UN hits bottom, digs: Rotten to its core, the United Nations Human Rights Council is about to turn Libyan despot Muammar Gaddafi into some kind of human rights champion, while 6 falsely accused Bulgarian nurses rot in his jails since more than six years:
Gaddafi: World champion in human rights and racism
Libya is the sole candidate for the post of Chair of a United Nations anti-racism conference to be held in Geneva later this month, upsetting human rights groups who recalled the fatal consequences to the Commission on Human Rights when it chose Libya in 2003. According to diplomats, a meeting yesterday by the Human Rights Council’s five regional groups also named Iran, Saudi Arabia, and Russia as among the 15 bureau members who will oversee preparatory deliberations for a 2009 gathering to follow up on the controversial Durban conference of 2001.
Some human rights groups are expressing alarm at the conference leadership, which is to be voted in before the June 25 session. “Choosing Colonel Khaddafi to head a world anti-racism conference is like appointing a pyromaniac to be town fire chief,” said Hillel Neuer, executive director of UN Watch, a human rights monitoring organization based in Geneva, Switzerland. “How can a regime that consistently ranks as one of the most notorious violators of human rightsâ€”a government that sentenced to death five Bulgarian nurses and a Palestinian doctor only because they were foreigners and therefore easy scapegoatsâ€”be charged with promoting fundamental principles of human dignity and equality?”
The 2001 World Conference Against Racism that took place in Durban, South Africa, a few days before 9/11, was mired in controversy. The NGO Declaration said that Arabs were the victims of anti-Semitism and condemned Israel for its “brand of apartheid and other racist crimes against humanity.” During the conference, UN High Commissioner for Human Rights Mary Robinson denounced the distribution of anti-Semitic cartoons by groups such as the Arab Lawyers’ Union. The United States and Israel walked out in the last days, with the conference described as a “festival of hate” by former Canadian Minister of Justice Irwin Cotler.
“With Khaddafi as Chairâ€”supported by the Wahhabist Saudi regime and Mahmoud Ahmadinejad, who was condemned by the UN General Assembly this year for his regime’s discrimination against Arabs, Azeris, Baluchis, Bahai, Kurds and other minoritiesâ€”the UN is dangerously on course to repeat the mistakes of the past,” said Neuer.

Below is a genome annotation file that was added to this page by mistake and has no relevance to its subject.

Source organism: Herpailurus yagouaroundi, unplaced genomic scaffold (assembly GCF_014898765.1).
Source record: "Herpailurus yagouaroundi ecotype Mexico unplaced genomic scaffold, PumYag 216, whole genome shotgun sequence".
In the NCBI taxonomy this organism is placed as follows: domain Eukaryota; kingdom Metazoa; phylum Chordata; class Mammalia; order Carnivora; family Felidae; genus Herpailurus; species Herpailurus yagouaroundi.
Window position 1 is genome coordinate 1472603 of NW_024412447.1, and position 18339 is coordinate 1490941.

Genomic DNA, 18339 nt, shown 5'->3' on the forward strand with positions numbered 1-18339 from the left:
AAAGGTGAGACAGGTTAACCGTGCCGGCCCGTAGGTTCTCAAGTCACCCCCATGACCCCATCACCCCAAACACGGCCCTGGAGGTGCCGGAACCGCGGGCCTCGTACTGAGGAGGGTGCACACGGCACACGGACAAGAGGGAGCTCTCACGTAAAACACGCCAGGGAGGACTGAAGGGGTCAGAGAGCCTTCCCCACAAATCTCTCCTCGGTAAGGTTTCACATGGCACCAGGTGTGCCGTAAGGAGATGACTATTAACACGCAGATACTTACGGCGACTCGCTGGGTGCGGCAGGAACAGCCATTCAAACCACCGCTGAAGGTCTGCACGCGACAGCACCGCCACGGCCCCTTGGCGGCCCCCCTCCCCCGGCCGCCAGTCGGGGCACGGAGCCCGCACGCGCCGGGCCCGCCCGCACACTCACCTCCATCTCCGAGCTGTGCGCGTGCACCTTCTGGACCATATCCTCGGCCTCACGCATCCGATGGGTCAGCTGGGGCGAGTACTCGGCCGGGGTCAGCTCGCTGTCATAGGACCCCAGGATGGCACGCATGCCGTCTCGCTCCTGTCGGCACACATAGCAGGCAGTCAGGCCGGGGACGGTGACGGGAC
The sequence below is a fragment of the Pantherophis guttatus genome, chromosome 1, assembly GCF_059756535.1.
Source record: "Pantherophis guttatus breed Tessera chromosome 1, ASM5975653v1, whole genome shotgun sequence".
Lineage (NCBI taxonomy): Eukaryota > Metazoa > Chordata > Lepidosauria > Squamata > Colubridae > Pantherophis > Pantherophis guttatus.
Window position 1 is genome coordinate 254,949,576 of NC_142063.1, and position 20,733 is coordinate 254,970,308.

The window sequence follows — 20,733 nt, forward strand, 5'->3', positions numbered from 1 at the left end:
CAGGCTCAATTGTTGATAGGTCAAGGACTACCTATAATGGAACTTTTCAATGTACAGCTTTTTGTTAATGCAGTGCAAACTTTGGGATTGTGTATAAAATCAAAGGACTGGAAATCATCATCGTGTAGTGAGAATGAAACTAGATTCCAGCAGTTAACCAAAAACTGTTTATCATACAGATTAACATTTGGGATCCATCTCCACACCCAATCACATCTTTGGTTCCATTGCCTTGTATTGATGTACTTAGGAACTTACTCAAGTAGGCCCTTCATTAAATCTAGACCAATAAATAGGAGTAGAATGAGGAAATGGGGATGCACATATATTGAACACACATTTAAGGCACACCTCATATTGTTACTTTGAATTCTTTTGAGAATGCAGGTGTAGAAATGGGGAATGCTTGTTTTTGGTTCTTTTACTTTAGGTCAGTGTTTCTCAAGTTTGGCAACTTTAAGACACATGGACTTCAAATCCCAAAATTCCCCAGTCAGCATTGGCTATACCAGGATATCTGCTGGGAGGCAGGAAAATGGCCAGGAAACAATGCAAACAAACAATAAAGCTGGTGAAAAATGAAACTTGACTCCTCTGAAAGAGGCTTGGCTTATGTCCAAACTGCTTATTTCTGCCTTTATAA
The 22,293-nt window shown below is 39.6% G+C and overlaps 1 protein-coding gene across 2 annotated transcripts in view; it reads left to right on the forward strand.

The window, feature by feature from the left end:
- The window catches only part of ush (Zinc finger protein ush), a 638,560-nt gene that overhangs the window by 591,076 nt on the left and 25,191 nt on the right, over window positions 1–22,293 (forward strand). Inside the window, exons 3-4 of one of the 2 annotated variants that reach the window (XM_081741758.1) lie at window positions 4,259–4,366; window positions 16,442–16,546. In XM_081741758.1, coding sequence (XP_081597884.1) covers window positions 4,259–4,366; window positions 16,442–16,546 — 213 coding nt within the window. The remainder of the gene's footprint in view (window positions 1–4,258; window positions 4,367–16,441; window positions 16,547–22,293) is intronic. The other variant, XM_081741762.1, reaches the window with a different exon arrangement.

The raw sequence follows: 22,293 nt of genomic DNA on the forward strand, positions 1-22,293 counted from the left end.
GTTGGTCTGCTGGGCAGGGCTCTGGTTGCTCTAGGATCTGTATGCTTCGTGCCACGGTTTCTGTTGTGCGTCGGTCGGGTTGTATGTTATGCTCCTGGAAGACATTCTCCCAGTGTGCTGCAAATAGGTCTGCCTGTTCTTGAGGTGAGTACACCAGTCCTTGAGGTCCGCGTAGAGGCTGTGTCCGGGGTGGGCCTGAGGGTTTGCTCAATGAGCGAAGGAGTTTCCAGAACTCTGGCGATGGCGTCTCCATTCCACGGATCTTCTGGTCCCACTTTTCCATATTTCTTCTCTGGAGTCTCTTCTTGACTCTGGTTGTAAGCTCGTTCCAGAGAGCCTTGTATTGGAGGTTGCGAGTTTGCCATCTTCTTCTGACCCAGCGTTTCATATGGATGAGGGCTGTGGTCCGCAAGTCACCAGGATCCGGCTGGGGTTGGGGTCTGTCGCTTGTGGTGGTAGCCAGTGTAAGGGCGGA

UN Watch was founded by Morris B. Abram, a lawyer from Georgia who in the 1950’s became an early advocate in the civil rights campaign led by Martin Luther King, and later headed the United Negro College Fund. The Geneva-based NGO is currently headed by Alfred H. Moses, an advocate and former diplomat.
“The fight against racism is the defining human rights struggle of our time,” said Neuer, “and we cannot allow the sacred and universal goals of human dignity, tolerance and mutual understanding to be hijacked or defiled by the enemies of human rights.”
Gaddafi never paid the Lockerbie victims familiesÂ
Relatives of victims of the 1988 bombing of Pan Am Flight 103 over Lockerbie, Scotland, are demanding that Congress withhold State Department funding that would help normalize relations with Libya until Tripoli fully compensates the families of the 270 killed.
“I have seen a lot of people who have suffered through this,” said Siobhan Mulroy, an East Northport woman who lost her father, a brother, a sister-in-law, an aunt, an uncle and a cousin. “We want them to be held to the promises they made.”
Relatives of the lost – at least 10 victims lived on Long Island, scores more lived elsewhere in the New York area and 35 were Syracuse University students – say the U.S. government should halt plans to normalize relations with Libya until that country makes the last installment of a promised $10 million to the families of each of the bombing victims.
The Bush administration has requested $115.9 million to build an embassy in Tripoli and an additional $1.15 million in aid it says will help normalize relations with a Libyan nation that had been implicated in terrorist activity for decades before 2003, when it accepted responsibility for Lockerbie and renounced its efforts to develop weapons of mass destruction.
But by a unanimous vote last week, the House Appropriations Committee passed an amendment to block the funds until President George W. Bush certifies Tripoli is complying with its agreement to compensate the families.
The spending package is expected to come for a vote before the full House later this month.
Rep. Steve Israel (D-Huntington), a member of the committee whose Long Island district includes two relatives of bombing victims, said he pressed for the amendment because it appears Libya is shirking its responsibility.
He said the Libyans “have gotten what they wanted out of the deal, but these families have not gotten what they were promised.”